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Twelve Steps to a Compassionate Life by…

Twelve Steps to a Compassionate Life (edition 2011)

by Karen Armstrong

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5651617,607 (3.79)10
Title:Twelve Steps to a Compassionate Life
Authors:Karen Armstrong
Info:Vintage Canada (2011), Paperback, 240 pages
Collections:Your library
Tags:religion, self-help

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Twelve Steps to a Compassionate Life by Karen Armstrong



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I liked this book, but I'd hoped to love it. Perhaps I didn't spend enough time with it...of course, I didn't do the prescribed exercises...does anyone really do them all? Lovely ideas here, but I think I've lived in macho-posturing Texas too long to have any real hope that compassion will take hold of our people. I will press on with the exercises; one must try. ( )
  debnance | Feb 21, 2016 |
This is an immensely thoughtful book, and it is hard not to appreciate Karen Armstrong's project here: to outline a very practical, ethical path by which readers can develop compassion and empathy, and ultimately make the world a far better place. That said, if you are already familiar with world religions - and especially if you are more interested in what makes each distinctively itself, rather than in how to blend them together - Armstrong's exercise is likely to seem somewhat tedious. I skimmed the book twice, and suspect I'll have to be in the right mood to find it a compelling read. One of the details in the background of Frank Herbert's Dune series is a sort of universal religion, cobbled together by religious leaders from multiple terrestrial faiths, with a core text known as the Orange Catholic Bible. Twelve Steps to a Compassionate Life feels like a one-author Orange Catholic Bible, with all the wisdom and yet also the ersatz quality that implies. ( )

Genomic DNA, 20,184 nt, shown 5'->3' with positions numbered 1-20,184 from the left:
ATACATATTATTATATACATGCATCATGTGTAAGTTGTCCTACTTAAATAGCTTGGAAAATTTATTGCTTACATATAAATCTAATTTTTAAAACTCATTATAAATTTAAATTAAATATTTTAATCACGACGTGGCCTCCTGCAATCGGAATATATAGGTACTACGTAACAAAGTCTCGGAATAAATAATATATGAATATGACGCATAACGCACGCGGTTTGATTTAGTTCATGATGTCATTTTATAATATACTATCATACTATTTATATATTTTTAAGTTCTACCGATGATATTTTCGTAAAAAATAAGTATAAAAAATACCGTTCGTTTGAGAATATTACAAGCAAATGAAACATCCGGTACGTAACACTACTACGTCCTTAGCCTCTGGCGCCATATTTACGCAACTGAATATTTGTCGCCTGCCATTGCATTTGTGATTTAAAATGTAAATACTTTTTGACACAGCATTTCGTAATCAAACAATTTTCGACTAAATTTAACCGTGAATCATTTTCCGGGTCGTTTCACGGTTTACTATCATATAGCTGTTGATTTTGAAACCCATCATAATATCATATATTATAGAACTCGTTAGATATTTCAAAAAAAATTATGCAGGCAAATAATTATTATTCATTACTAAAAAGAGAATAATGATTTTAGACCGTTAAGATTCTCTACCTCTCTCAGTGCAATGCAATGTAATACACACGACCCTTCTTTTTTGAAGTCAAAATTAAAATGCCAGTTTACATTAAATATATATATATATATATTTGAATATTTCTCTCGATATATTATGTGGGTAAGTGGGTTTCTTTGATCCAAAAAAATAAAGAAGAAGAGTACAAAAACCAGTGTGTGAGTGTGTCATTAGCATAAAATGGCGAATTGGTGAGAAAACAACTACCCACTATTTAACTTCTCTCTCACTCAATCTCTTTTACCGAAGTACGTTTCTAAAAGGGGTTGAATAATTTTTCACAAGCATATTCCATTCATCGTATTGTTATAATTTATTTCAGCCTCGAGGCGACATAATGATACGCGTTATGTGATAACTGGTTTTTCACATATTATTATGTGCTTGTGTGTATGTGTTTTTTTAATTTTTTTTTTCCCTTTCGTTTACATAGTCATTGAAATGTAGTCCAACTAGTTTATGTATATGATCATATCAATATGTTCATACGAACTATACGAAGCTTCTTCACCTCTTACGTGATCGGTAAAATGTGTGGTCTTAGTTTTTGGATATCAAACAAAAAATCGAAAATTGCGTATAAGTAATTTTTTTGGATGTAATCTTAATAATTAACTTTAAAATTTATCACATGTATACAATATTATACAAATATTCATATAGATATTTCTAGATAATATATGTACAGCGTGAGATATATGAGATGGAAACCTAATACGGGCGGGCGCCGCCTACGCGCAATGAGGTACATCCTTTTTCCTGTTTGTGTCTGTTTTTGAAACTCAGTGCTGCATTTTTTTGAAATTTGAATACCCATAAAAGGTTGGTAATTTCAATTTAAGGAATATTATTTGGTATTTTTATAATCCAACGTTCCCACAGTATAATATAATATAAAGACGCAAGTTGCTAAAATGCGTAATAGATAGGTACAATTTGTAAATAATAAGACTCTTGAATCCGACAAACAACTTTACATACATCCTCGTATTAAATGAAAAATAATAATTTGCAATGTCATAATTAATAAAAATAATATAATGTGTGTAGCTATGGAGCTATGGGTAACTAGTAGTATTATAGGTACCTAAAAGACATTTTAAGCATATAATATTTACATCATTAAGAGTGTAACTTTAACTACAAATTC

1 vote bezoar44 | Feb 15, 2016 |